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Industrial mining in Canada's territorial north has produced negative social, economic, and environmental consequences for aboriginal communities in the region since the early twentieth century. Many of these historical impacts persist: toxic sites associated with abandoned mines located within aboriginal traditional territories have become a source of great concern in recent years. It is difficult, however, to analyze historic mining activity within the traditional siting debate that has dominated the environmental justice movement in North America, as mining companies invariably locate where economic ore bodies exist. Instead, we argue that northern mining conflicts might best be understood through a productive alliance of North American environmental justice with insights from political ecology, a sub-discipline that has traditionally focused on environmental injustices in Third World settings, particularly local conflicts over access to resources that originate with colonialism and the expansion of global capital.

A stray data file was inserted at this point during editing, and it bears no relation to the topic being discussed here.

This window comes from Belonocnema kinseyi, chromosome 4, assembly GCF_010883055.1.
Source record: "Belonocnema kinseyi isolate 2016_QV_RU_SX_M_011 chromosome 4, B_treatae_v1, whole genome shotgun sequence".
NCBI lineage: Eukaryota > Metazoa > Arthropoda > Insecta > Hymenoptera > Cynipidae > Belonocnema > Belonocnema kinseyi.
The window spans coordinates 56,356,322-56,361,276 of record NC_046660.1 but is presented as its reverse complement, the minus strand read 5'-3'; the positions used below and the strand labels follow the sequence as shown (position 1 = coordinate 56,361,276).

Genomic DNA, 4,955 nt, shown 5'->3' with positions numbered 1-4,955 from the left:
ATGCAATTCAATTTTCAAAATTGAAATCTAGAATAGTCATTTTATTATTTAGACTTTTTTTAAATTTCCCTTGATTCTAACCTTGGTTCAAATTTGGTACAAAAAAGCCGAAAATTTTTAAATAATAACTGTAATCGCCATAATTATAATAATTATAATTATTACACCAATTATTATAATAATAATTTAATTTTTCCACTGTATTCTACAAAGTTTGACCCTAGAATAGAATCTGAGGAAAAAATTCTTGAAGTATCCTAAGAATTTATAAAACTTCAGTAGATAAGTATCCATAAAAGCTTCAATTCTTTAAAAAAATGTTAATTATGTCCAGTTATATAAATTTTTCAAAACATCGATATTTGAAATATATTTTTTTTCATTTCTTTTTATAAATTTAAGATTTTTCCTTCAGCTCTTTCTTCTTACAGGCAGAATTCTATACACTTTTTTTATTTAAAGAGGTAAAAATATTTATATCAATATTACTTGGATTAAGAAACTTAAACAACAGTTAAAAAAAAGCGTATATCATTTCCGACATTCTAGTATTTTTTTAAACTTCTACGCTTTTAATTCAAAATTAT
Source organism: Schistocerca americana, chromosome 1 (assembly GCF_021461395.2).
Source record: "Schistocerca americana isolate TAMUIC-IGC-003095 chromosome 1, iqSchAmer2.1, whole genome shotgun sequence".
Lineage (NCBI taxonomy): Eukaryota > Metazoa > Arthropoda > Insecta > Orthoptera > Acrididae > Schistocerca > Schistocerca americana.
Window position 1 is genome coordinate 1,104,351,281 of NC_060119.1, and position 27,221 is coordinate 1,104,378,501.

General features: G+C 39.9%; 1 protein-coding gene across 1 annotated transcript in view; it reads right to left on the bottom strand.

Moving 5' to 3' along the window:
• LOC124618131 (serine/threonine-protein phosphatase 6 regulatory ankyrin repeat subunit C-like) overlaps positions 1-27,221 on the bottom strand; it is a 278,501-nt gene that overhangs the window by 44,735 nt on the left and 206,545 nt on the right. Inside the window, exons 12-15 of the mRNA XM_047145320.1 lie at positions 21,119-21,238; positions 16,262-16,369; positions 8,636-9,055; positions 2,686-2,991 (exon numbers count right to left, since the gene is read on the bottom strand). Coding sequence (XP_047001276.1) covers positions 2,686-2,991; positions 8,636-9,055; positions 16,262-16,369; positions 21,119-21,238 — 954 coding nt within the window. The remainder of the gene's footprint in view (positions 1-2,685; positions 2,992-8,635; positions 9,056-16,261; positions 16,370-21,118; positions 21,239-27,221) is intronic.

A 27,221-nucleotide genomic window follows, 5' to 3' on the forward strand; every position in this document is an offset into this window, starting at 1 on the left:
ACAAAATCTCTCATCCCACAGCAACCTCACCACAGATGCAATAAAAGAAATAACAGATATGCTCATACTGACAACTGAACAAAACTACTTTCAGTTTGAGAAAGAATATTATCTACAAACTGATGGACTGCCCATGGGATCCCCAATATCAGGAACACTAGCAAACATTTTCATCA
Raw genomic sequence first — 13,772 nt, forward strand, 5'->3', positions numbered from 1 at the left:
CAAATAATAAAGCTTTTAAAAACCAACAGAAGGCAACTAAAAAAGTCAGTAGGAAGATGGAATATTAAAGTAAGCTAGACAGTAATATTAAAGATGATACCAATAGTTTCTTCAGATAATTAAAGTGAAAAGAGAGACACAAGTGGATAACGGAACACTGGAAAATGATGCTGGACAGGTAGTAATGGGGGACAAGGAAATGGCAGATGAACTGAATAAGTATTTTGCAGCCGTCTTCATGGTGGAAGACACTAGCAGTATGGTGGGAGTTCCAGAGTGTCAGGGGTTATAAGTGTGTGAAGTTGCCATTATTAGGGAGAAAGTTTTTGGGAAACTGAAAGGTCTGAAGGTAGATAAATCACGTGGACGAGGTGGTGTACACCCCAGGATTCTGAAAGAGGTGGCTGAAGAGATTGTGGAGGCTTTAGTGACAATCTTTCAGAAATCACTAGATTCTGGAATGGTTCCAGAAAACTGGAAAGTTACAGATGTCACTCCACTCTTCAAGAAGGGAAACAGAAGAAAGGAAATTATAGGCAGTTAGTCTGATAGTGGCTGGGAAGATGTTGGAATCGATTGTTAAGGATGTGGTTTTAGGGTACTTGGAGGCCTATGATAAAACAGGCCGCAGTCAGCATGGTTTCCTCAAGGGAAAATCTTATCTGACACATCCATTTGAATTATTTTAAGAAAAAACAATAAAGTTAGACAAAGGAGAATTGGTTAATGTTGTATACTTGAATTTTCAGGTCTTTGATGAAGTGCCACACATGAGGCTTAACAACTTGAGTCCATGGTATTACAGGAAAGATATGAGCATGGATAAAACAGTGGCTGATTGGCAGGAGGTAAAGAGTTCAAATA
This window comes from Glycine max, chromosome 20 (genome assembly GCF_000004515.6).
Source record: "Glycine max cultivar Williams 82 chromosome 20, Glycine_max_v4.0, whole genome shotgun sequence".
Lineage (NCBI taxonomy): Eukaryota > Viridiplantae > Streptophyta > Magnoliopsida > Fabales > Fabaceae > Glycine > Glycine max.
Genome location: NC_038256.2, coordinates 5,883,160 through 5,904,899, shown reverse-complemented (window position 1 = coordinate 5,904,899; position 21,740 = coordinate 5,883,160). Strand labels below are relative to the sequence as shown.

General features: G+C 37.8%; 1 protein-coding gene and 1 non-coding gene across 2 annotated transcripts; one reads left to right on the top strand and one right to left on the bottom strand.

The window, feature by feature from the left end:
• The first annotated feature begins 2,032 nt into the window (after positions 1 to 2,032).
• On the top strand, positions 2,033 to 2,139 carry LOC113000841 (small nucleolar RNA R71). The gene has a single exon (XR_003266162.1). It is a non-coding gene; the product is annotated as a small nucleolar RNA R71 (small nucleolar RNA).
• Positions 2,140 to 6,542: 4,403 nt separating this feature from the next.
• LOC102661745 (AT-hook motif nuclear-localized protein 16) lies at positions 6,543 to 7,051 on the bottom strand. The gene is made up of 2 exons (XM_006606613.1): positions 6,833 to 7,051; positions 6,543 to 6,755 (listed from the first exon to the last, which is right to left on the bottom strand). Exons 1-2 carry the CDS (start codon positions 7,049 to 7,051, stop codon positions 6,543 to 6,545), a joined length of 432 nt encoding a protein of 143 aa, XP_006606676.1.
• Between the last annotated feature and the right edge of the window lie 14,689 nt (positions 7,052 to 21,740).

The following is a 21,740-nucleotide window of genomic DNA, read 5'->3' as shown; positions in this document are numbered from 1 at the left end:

|Department(s):||Humanities and Social Sciences, Faculty of > Geography
Humanities and Social Sciences, Faculty of > History
|Date:||23 September 2009|
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